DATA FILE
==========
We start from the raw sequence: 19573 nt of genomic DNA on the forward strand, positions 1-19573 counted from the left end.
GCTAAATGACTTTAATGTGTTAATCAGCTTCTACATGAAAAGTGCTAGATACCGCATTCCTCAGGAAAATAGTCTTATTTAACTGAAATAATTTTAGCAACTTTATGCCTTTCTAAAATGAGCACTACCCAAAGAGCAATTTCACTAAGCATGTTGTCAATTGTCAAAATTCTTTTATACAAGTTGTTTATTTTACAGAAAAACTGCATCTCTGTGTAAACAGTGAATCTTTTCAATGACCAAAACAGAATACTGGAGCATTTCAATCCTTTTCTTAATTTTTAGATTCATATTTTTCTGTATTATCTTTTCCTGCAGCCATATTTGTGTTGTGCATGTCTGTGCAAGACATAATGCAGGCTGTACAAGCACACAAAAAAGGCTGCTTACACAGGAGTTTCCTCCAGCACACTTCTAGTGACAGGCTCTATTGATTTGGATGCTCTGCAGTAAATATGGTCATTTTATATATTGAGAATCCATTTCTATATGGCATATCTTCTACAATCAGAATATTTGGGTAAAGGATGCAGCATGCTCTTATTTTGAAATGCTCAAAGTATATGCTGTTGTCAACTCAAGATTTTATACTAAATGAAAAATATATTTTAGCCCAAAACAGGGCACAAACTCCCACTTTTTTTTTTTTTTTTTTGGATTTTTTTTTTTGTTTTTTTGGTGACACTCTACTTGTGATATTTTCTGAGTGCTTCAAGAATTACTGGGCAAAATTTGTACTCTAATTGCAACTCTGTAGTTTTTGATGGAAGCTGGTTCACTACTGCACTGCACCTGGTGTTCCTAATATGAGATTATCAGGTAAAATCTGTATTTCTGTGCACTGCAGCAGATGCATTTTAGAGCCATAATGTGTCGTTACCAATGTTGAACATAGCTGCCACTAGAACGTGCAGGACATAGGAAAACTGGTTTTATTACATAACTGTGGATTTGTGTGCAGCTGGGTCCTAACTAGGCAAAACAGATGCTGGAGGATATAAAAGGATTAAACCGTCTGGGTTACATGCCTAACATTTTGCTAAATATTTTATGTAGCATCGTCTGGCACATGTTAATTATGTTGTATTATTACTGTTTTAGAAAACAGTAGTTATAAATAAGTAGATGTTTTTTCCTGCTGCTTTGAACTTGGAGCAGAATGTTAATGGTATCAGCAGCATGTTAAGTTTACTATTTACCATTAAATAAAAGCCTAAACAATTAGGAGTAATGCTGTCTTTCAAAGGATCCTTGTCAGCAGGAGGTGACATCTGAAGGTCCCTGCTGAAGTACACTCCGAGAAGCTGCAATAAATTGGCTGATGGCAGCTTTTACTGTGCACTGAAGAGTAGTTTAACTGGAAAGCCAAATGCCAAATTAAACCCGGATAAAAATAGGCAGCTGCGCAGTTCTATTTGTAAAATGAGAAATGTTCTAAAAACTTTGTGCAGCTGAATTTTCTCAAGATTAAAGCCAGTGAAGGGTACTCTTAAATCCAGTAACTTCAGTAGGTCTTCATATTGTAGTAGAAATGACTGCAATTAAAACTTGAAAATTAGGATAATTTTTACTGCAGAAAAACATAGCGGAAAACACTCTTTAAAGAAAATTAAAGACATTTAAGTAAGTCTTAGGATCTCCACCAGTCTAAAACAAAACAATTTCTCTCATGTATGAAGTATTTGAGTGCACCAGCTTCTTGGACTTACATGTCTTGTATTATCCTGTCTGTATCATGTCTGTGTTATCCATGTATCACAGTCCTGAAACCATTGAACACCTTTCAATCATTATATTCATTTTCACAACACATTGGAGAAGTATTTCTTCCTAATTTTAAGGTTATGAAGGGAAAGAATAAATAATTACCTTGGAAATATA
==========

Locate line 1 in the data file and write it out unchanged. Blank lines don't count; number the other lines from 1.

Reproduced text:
We start from the raw sequence: 19573 nt of genomic DNA on the forward strand, positions 1-19573 counted from the left end.